Diaz can cut it, wins by KO
STATELINE – After an upset loss in his previous bout, a little more adversity was just what welterweight Oscar Diaz needed.
The once-beaten Diaz of San Antonio spilled blood early in the first round when Juan Amezcua opened a gash over his left eye.
Sensing the bout could be eventually stopped by the referee, Diaz became more aggressive and dropped Amezcua twice- the second ending the bout 67 seconds into the second round.
“It woke me up. I wasn’t myself in the first round,” Diaz said. “I was throwing one punch and throwing my hand down.
“I was waiting for him to come in, but I didn’t want him to push me around. The first round I was a little more hesitant because of the last fights I’ve been fighting. I just came back to the way I used to be – stronger and a crowd pleaser.”
Amezcua, fighting for only the second time in five years, got up to one knee on the second knockdown but didn’t have the strength to get back to his feet.
“My legs felt so tired. The altitude was getting to me,” Amezcua said through trainer and interpreter Al Godinez.
Diaz’s visits to Stateline have been a bloody mess. An accidental headbutt produced a cut over the same eye in a 2001 bout with Pedro Garcia, resulting in no contest.
“I guess it’s the style I have of coming forward and we both came forward,” Diaz said. “I dropped my hand when I should have kept it up.”
This time there was a difference of opinion on how the cut occurred.
Diaz claimed he was headbutted, while Amezcua insisted his right hand did the damage.
“I caught him with a short right hand,” said Amezcua (9-2).
“Either way, he got knocked out,” Diaz said.
Ebo Edler spoiled Diaz’s perfect pro record in March, winning a decision in Miami. Diaz got back to the tactics that made him an unbeaten pro.
“That last fight wasn’t me. I was mad and I was struggling making weight,” Diaz said. “My last five or six fights I haven’t been doing the body. I’ve been a headhunter,” Diaz said. “I was known for my body shot coming up and I was strong, and I haven’t been fighting like that. This fight I got back to it and I had to.”
Diaz (18-0-1, 11 knockouts) won’t pursue a rematch with Edler. Edler is reportedly dropping down to 135 pounds, while Diaz thinks his natural weight to fight is 147.
“I might as well be strong and fight who I can fight at my best potential,” Diaz said.
Amezcua’s handlers have had trouble finding opponents at lower weights and they felt stepping up in weight class figured heavily in the outcome. Diaz weighed more than 10 pounds than Amezcua for their 142-pound match.
“It was a good experience because Oscar is a good boxer, you know?” Amezcua said. “I’m forced to fighter a bigger person.”
The 800 or so in attendance didn’t get to see much of promising heavyweight Mike Marrone.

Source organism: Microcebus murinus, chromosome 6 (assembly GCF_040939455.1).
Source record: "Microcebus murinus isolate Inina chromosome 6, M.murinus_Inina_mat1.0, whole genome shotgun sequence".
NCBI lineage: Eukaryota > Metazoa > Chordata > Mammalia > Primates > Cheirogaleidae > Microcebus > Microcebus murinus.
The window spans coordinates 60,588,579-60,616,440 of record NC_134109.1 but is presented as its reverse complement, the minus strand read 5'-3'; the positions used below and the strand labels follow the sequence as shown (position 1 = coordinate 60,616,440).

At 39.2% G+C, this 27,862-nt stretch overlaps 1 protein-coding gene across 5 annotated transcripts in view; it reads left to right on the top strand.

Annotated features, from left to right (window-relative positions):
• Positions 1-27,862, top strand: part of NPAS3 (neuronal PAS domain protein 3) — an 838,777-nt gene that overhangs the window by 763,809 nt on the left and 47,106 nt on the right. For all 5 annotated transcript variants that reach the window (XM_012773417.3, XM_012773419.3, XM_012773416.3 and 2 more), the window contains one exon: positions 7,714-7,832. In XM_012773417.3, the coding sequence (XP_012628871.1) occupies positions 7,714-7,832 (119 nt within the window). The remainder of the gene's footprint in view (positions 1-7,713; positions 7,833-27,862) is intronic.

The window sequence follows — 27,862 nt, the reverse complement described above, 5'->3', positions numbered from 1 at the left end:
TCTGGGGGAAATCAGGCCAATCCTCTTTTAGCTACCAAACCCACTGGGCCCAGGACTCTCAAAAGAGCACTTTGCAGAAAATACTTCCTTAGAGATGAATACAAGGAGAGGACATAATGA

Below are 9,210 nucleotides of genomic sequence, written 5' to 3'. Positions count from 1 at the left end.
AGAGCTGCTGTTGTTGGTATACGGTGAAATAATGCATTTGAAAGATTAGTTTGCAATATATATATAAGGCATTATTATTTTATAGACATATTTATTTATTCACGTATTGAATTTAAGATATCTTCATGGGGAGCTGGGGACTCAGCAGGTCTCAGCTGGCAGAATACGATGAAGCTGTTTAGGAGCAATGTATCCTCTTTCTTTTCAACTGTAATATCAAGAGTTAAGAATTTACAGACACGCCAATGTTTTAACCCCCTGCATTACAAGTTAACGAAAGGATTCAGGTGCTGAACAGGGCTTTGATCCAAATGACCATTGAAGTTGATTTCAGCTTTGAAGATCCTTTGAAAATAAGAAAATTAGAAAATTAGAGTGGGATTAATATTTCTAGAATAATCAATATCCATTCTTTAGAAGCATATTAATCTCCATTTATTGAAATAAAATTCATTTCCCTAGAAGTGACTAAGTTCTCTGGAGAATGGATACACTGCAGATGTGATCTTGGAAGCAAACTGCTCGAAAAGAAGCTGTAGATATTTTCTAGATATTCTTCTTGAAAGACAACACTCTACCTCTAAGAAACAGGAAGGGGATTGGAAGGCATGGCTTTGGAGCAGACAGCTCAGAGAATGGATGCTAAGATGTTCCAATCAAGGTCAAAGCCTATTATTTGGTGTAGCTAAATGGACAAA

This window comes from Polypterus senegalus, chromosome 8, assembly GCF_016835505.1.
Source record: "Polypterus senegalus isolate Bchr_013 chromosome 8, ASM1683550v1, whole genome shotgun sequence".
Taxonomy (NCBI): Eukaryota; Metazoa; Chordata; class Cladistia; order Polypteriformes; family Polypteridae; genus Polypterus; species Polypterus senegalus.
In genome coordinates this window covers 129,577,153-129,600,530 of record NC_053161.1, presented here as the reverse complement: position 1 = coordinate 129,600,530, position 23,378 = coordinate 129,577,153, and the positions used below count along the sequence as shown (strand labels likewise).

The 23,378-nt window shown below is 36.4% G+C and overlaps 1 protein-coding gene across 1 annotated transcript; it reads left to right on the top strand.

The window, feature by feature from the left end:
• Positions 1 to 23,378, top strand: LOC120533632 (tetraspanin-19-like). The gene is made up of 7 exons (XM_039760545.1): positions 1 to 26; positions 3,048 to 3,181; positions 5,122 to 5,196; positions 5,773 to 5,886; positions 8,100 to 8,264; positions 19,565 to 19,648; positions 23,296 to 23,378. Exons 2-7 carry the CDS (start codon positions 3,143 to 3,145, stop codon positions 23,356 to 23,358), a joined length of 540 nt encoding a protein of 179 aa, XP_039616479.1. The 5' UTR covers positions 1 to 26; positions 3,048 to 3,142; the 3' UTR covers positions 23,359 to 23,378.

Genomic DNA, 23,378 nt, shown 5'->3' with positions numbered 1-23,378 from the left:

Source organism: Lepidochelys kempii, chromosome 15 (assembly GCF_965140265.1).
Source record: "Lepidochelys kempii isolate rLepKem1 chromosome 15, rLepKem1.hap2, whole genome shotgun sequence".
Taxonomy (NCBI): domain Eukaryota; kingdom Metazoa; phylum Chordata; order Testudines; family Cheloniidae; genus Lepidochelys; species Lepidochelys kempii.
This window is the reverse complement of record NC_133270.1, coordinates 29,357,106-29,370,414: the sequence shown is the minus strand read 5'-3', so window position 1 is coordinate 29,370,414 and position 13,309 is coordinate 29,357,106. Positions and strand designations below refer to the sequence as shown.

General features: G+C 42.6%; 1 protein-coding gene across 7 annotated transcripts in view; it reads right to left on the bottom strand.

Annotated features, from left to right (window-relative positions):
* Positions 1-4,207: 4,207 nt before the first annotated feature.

From the opening bell Marrone of Vero Beach, Fla., threw a barrage of combinations that ultimately dropped Mike Moncrief of Cleveland. Moncrief beat the 10 count and was disappointed when the bout was waved off at 23 seconds of the first round.
“It’s a very dangerous sport and you can’t let fights like that go,” Marrone said. “The referee saw that he wasn’t slipping punches anymore and often the sign of when a fighter is getting ready to get out of there is when he’s no longer moving his head and slipping punches.”
Marrone connected on almost every punch he threw.
“You don’t look for a knockout, but once you get a guy stunned you try to pick up the pace and get him out of there,” Marrone said.
Afterward, veteran trainer Lou Duva brandished his T-shirt featuring late undefeated heavyweight Rocky Marciano to illustrate who his young fighter resembles.
“He goes out there and fights and if we would have had to pull him back to box, he would have boxed,” Duva said. “I wanted him to go out and show him who was boss early.
“We’re teaching him the basics right now, but we know if he stands there and you want to go toe to toe with him, he’s going to knock your head off.”
In other bouts, Larry Gonzales of Denver won a controversial split junior welterweight decision over Curtis Meeks of Austin, Texas, and T.J. Wilson of Miami punched a wobbly Jason Williams of Long Beach so hard into the ropes that a disoriented Williams couldn’t get out them and the bout was stopped at 2:29 of the first round.
In the co-main event, Joey Gilbert of Reno won a Nevada Civil War of sorts as he earned a unanimous decision against Farid Shahid of Las Vegas. Judges’ scores were 60-53, 60-53 and 59-54.
For the first time in his pro career Gilbert was forced to go the distance.
Gilbert (8-0, seven KOs) was on the cusp of ending the bout in the second round, but Shahid survived a knockdown. A left hook caught a retreating Shahid, sending him into the ropes and prompting a standing 8-count. Gilbert was so excited about the punch that he spent the break jumping up and down in his corner.
“I wasn’t really hurt. I was off balance,” Shahid said. “But he worked hard and he won the fight.”
Shahid (2-2), however, made good use of the standing eight count and was never in serious trouble the rest of the way in his first six-rounder.